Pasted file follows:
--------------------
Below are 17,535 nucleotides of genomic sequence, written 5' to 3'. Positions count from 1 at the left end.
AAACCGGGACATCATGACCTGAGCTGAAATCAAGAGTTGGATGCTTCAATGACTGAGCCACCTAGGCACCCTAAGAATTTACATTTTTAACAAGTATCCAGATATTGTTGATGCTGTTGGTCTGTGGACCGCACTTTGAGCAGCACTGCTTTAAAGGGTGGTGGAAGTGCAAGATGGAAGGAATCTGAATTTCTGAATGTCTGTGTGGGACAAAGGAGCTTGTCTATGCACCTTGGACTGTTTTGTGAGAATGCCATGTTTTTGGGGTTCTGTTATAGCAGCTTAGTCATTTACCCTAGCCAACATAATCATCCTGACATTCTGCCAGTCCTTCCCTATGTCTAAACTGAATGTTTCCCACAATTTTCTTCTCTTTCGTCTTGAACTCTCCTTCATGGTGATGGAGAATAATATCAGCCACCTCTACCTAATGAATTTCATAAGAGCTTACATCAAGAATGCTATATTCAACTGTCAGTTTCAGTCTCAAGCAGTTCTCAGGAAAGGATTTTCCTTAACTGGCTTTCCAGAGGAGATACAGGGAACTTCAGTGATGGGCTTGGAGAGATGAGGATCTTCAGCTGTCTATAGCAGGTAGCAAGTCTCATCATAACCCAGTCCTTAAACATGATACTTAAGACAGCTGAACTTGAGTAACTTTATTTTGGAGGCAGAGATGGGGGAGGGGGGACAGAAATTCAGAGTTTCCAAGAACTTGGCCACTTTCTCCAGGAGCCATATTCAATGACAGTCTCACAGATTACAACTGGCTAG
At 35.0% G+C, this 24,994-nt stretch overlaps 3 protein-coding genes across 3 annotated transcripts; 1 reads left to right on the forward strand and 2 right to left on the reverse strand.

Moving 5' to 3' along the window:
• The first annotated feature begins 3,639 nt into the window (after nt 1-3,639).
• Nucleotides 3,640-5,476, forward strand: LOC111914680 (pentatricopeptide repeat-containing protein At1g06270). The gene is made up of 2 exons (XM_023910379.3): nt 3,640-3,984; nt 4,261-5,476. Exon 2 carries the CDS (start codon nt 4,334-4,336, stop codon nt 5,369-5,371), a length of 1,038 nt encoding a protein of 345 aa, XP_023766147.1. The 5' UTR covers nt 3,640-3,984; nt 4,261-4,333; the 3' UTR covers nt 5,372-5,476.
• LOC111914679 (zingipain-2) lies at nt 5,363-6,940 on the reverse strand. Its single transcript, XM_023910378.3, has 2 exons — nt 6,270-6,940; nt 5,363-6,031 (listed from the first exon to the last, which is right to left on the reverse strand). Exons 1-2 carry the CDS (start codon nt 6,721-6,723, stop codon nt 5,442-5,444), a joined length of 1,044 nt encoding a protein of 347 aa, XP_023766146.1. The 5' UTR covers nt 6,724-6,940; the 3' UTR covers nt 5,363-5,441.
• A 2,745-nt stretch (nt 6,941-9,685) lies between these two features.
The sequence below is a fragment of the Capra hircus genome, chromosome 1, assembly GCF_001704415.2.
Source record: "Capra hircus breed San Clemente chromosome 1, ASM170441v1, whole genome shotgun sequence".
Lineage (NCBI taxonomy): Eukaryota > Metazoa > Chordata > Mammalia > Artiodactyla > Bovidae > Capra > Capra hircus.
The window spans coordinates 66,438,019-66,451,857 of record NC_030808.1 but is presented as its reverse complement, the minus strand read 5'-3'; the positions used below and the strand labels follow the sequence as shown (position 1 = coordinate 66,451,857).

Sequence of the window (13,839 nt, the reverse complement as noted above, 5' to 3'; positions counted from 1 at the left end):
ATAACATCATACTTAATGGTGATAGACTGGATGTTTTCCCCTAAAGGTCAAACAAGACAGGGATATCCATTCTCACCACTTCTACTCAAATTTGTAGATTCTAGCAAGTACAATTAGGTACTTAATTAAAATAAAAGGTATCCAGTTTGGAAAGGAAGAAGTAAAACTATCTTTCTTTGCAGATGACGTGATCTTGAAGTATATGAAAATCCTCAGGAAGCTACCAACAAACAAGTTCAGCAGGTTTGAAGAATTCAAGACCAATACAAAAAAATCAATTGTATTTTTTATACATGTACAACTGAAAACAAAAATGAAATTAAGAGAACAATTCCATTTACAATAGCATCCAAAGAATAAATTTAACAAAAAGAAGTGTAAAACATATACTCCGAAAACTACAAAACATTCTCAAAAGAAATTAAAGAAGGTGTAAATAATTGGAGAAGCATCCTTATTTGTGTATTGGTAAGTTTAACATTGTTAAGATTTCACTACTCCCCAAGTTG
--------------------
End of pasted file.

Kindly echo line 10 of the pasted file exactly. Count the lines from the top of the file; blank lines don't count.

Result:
Source record: "Capra hircus breed San Clemente chromosome 1, ASM170441v1, whole genome shotgun sequence".